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In today’s class, we will be talking about the goals of citizenship education. Enjoy the class!

Goals of Citizenship Education

Citizenship Education. | ClassNotes.ng

Meaning of Citizenship

Citizenship is the legal right of a person to belong to a country and to enjoy full right in a state, community or society and who in turn perform certain duties and obligations to the state. It is a state of being vested with the rights, privileges and duties of a state. Citizenship is the status of a person recognized under the custom or law as being a legal member of a sovereign state or part of a nation.

Put simply, citizenship is the right which every citizen has to belong to a state or a country. Citizenship basically entails rights and duties. For a citizen to enjoy his/her rights, he/she must perform some certain duties and obligation to the state. In the same vein, the state must guarantee and protect the rights of its citizens once their duties are discharged.

Who is a Citizen?

A citizen is a legal member of a community, state or a country with full rights. He enjoys certain rights and privileges while he owes the states certain duties to perform. In other words, a citizen can be said to be a national who possesses political and legal rights. He performs his duties and owes allegiance to the government of the state. He/she is entitled to protection by the state in which he/she resides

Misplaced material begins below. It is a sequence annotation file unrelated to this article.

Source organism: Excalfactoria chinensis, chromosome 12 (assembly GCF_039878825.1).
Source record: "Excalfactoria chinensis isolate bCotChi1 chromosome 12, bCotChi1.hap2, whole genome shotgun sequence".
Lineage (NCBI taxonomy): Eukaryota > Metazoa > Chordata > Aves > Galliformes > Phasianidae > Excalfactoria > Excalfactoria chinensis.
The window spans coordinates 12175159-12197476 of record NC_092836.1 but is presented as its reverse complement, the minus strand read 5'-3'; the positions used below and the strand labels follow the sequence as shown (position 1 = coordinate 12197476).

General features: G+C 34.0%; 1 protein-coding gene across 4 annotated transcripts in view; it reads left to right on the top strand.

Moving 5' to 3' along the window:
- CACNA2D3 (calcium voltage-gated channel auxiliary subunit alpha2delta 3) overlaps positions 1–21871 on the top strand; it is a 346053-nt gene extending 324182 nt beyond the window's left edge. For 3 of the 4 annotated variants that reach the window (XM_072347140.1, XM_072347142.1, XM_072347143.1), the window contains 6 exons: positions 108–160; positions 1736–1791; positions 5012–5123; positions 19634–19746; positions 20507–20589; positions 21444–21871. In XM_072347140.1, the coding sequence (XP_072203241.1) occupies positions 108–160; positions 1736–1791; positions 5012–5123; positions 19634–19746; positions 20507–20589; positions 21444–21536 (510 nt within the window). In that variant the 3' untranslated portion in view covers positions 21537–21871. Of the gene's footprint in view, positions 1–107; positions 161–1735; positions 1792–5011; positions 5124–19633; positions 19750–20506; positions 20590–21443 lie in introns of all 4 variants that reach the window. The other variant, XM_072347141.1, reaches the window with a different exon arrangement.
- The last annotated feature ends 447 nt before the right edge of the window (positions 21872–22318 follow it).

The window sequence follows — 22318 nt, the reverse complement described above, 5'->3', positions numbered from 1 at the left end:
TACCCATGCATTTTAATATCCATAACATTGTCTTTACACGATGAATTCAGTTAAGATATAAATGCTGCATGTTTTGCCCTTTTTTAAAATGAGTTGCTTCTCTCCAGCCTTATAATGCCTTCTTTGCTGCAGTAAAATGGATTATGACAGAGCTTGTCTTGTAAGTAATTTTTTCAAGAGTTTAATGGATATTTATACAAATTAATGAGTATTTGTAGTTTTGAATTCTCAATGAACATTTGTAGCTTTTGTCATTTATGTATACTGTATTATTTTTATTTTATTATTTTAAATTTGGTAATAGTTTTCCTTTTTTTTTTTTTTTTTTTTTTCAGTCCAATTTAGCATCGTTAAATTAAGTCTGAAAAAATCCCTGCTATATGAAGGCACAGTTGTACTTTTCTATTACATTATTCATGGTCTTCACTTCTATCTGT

What is Citizenship Education?

Citizenship education is a process of enlightening or training citizens on their rights and responsibilities. It is a form of education given to citizens with a view to making them responsible individuals who are committed to the meaningful development of their societies. Also, it is a type of education which instils desirable values, attitudes, skills and knowledge into individuals to enable them to participate in the affairs of their group or adjust functionally as good citizens.

Goals of citizenship education
  • To balance regional and cultural diversity with national unity
  • To eliminate inequalities related to race, gender, age, class, and ethnicity
  • To ensure the successful functioning of the economy
  • To equip young people to deal with situations of conflict and controversy knowledgeably and tolerantly.
  • To understand the consequences of their actions and those of the adults around them.
  • To recognize bias, evaluate an argument, weigh evidence, look for alternative interpretations, viewpoints and sources of evidence.
  • To give good reasons for the things they say and do, and to expect good reasons to be given by others.
  • To builds character and develops, such as communication, initiative, social interaction and teamwork the soft skills that employers are crying out for.
Qualifications/Processes for Citizenship

These are qualifications or conditions an individual has to satisfy before he/she could become a citizen of another country. However, these conditions are not the same in countries.

Here are some of the qualifications.

  • Statutory age. For Nigeria, the person must have attained the age of 18.
  • Good character and conduct
  • Residence (duration and acceptability). For Nigeria, the person must have lived in Nigeria continuously for a period of fifteen years.